How COVID-19 Is Affecting Consumer Behaviour

Alex White | April 22nd, 2020 | Read Time: 4 mins

The impact of Coronavirus is being felt throughout society, and businesses are having to reevaluate, replan and respond to the changing economic climate. 

Concerns about the spread of COVID-19 and the outlook of the economy are having dramatic effects on consumer confidence, which saw a significant decline in March 2020. This is being felt by the majority of UK businesses, with surveys suggesting that as many as 69% are experiencing a drop in demand for products and services

Here we highlight some of the key insights into how consumer behaviour has changed, and the impact this is having on different industries around the world.

Changes in consumers’ lifestyles

People’s day-to-day lives have changed significantly in the past few weeks. The top 5 most popular activities during the UK lockdown are watching television, which 56% of respondents have reported doing in the past 24 hours, while 36% have used streaming services and 28% have played video games. The study by Maru also found that 25% of people have been exercising and 16% had spent time shopping online.

Surveys also show 50% of people are spending more time online than they did before the lockdown. There has been a huge increase in searches for ‘home body workouts with no equipment’, ‘home meditation tips’, ‘home self-care’ and ‘homemade bread recipes’ – including a 4,400% increase in searches for yeastless bread.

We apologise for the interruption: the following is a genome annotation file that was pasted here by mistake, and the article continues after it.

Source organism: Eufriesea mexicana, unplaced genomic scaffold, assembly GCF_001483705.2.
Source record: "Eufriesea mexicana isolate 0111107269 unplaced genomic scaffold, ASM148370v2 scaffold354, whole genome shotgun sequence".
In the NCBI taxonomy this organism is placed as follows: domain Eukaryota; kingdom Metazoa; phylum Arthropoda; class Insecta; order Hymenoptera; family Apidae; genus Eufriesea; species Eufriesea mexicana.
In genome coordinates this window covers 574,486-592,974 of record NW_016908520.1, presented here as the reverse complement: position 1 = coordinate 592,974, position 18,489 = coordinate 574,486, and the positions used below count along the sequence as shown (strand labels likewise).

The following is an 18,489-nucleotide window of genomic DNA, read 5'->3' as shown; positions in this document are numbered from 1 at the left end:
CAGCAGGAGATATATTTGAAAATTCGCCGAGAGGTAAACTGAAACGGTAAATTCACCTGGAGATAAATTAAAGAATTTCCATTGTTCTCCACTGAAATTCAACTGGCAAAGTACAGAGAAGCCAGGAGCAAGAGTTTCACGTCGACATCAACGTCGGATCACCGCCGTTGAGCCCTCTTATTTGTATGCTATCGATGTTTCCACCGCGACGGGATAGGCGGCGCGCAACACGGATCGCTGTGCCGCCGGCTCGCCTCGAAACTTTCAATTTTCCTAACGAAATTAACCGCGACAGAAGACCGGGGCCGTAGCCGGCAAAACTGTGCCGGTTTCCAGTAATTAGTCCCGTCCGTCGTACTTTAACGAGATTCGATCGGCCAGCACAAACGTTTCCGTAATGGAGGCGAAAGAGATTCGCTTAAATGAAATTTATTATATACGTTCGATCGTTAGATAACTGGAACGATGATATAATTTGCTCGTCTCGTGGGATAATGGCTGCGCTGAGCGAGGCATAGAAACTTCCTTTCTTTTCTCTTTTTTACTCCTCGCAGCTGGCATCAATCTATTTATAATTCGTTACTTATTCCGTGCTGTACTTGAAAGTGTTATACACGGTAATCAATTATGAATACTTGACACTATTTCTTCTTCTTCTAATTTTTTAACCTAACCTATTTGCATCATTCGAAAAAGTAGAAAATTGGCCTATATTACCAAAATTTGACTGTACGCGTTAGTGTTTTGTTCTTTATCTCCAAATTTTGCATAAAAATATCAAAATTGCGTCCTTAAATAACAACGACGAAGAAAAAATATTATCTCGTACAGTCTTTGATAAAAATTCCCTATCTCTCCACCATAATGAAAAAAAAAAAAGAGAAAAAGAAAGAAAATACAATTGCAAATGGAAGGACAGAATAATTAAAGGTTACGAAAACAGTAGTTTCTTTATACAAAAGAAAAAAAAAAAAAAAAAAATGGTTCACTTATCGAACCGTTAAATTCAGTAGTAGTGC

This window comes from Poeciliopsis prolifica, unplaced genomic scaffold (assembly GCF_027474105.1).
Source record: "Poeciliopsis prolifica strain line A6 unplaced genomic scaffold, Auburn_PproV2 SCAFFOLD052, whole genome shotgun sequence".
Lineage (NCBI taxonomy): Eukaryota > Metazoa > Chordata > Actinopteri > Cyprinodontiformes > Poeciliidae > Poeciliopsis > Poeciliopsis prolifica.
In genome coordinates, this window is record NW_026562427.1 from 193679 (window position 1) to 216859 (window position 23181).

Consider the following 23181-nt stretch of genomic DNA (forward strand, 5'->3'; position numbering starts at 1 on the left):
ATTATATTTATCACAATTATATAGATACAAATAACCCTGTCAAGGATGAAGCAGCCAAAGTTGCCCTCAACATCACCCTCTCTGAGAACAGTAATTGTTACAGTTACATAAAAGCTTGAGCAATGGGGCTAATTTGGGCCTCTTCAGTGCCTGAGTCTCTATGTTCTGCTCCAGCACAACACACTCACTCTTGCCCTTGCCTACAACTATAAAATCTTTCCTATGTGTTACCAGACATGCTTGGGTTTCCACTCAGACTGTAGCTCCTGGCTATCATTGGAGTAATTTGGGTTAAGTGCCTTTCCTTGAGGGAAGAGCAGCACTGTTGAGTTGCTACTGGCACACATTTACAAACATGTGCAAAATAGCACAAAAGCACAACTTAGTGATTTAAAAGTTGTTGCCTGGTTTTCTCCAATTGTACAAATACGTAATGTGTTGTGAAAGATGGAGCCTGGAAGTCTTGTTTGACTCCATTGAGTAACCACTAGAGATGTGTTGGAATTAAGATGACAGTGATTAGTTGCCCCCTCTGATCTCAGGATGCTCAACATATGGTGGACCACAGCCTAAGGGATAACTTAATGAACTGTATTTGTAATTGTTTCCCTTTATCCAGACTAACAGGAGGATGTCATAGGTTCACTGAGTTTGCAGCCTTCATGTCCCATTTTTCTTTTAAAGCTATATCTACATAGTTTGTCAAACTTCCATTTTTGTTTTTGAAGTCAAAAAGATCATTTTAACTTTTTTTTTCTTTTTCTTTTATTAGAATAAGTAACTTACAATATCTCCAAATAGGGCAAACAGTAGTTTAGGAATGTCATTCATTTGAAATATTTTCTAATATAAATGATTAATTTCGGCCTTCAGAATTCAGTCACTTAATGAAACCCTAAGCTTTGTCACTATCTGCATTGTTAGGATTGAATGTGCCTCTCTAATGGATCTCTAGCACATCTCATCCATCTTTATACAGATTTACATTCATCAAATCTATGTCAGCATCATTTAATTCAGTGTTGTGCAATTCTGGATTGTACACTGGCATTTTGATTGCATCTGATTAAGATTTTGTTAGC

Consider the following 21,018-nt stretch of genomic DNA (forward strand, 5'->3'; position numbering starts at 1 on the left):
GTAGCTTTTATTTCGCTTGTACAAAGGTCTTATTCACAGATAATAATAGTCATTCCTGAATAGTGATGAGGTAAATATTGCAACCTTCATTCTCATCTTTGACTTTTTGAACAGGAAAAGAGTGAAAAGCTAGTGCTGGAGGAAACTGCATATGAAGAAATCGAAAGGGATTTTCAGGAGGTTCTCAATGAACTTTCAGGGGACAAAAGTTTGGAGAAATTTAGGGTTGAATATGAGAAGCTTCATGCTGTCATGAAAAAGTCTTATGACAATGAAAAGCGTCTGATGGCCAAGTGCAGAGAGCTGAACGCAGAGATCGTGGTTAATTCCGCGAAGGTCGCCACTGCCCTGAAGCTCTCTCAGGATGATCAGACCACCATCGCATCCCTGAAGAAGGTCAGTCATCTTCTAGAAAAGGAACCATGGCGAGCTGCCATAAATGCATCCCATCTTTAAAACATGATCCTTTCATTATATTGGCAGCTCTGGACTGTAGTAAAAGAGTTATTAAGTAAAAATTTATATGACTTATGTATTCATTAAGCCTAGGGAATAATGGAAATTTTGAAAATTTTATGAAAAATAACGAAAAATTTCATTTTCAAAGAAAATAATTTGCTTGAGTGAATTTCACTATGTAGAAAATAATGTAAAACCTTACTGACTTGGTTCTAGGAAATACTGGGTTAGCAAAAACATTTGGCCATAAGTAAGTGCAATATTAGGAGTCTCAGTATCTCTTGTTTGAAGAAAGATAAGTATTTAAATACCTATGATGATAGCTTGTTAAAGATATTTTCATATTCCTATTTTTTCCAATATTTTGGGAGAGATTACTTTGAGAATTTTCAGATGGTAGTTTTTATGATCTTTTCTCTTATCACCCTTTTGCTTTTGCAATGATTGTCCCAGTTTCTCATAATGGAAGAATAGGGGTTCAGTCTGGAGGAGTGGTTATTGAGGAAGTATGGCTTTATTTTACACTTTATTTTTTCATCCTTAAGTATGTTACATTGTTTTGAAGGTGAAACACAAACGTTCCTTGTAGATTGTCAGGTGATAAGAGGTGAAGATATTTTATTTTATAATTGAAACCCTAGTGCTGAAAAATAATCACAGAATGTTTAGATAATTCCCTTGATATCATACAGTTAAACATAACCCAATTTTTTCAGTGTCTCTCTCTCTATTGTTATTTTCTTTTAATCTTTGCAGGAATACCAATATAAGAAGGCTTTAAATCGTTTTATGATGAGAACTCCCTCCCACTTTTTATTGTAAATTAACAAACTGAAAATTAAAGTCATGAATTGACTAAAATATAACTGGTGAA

It appears that the public are trying to make the most of what they already have in their homes. They want to be more self-sufficient and less dependent on supermarkets, whose stock has been unreliable recently due to panic buying.

Downturns in spending

The uncertainty of COVID-19 has caused many consumers to pause their long term and high ticket spending plans. We might be approaching the summer season, but surveys show that 70% of the UK population are not planning overseas holidays and 66% are not playing domestic holidays at the moment. 

Feeling the pinch, it appears many are no longer treating themselves with extra goodies, either. Mindshare UK reports that 51% of respondents are no-longer planning to splash out on luxury items, and 45% are not planning to purchase any new clothes for the time being.

This is reflected in online fashion sales, which have taken a 30% fall. Even purchases for the home are falling, as 47% of respondents said they were definitely not making significant purchases for their home.

How brands are responding

If there’s one thing that is clear, it’s that customers are keeping a close eye on how brands are responding to the pandemic. And they do want a response. Only 8% of consumers think brands should stop advertising during the corona outbreak while nearly two-thirds of consumers have stated that a brand’s response will have a “huge impact” on how likely they are to buy their products.

But what kind of reaction are they hoping for? Around half of consumers think that brands should communicate in a carefree and lighthearted way. It has been an extremely stressful time for many, and it seems consumers want an escape from the negative news cycle. So even though there have been huge changes in purchasing behaviour, consumers still expect to hear from brands.

The crisis does offer an opportunity for businesses to increase exposure and share of voice while competitors are more likely to be quiet. The lesser competition on ad platforms means media prices are also lower than is usually expected, so brands can effectively get more for their money with advertisements on platforms like Facebook, Instagram and Google.

While there may be a tendency to reduce marketing spend to protect short term profits, any brand that maintains or even ramps up marketing communications throughout this period will increase their share of voice in the market, and will reap greater rewards once the lockdown is lifted.

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